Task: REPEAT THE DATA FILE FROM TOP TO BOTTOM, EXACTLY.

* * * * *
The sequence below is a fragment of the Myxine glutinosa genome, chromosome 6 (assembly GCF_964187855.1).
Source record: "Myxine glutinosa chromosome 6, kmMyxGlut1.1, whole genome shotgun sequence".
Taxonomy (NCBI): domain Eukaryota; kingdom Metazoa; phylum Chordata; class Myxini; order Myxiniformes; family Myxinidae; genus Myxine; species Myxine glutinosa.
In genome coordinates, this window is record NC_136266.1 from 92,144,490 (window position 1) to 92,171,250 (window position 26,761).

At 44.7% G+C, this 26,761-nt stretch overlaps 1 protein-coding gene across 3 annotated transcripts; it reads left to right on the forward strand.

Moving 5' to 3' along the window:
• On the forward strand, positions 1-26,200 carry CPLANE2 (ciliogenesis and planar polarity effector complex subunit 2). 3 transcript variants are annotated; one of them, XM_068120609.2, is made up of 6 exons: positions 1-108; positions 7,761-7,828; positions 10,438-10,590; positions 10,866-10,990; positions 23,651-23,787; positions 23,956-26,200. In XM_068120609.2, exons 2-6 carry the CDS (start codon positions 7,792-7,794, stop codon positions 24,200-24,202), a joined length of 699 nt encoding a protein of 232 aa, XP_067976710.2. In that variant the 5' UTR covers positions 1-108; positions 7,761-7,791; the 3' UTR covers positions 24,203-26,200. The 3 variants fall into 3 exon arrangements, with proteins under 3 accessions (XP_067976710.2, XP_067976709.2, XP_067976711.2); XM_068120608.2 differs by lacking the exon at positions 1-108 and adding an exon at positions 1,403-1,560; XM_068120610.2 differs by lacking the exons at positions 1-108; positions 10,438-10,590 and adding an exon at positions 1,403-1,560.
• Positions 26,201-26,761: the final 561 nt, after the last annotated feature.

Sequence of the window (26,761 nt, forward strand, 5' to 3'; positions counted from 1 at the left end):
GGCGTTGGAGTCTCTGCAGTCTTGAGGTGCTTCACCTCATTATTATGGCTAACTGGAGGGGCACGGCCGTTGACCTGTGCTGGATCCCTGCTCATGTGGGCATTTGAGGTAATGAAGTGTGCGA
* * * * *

The sequence below is a fragment of the Myxine glutinosa genome, chromosome 6 (assembly GCF_964187855.1).
Source record: "Myxine glutinosa chromosome 6, kmMyxGlut1.1, whole genome shotgun sequence".
Taxonomy (NCBI): domain Eukaryota; kingdom Metazoa; phylum Chordata; class Myxini; order Myxiniformes; family Myxinidae; genus Myxine; species Myxine glutinosa.
In genome coordinates, this window is record NC_136266.1 from 92,144,490 (window position 1) to 92,171,250 (window position 26,761).

At 44.7% G+C, this 26,761-nt stretch overlaps 1 protein-coding gene across 3 annotated transcripts; it reads left to right on the forward strand.

Moving 5' to 3' along the window:
• On the forward strand, positions 1-26,200 carry CPLANE2 (ciliogenesis and planar polarity effector complex subunit 2). 3 transcript variants are annotated; one of them, XM_068120609.2, is made up of 6 exons: positions 1-108; positions 7,761-7,828; positions 10,438-10,590; positions 10,866-10,990; positions 23,651-23,787; positions 23,956-26,200. In XM_068120609.2, exons 2-6 carry the CDS (start codon positions 7,792-7,794, stop codon positions 24,200-24,202), a joined length of 699 nt encoding a protein of 232 aa, XP_067976710.2. In that variant the 5' UTR covers positions 1-108; positions 7,761-7,791; the 3' UTR covers positions 24,203-26,200. The 3 variants fall into 3 exon arrangements, with proteins under 3 accessions (XP_067976710.2, XP_067976709.2, XP_067976711.2); XM_068120608.2 differs by lacking the exon at positions 1-108 and adding an exon at positions 1,403-1,560; XM_068120610.2 differs by lacking the exons at positions 1-108; positions 10,438-10,590 and adding an exon at positions 1,403-1,560.
• Positions 26,201-26,761: the final 561 nt, after the last annotated feature.

Sequence of the window (26,761 nt, forward strand, 5' to 3'; positions counted from 1 at the left end):
GGCGTTGGAGTCTCTGCAGTCTTGAGGTGCTTCACCTCATTATTATGGCTAACTGGAGGGGCACGGCCGTTGACCTGTGCTGGATCCCTGCTCATGTGGGCATTTGAGGTAATGAAGTGTGCGA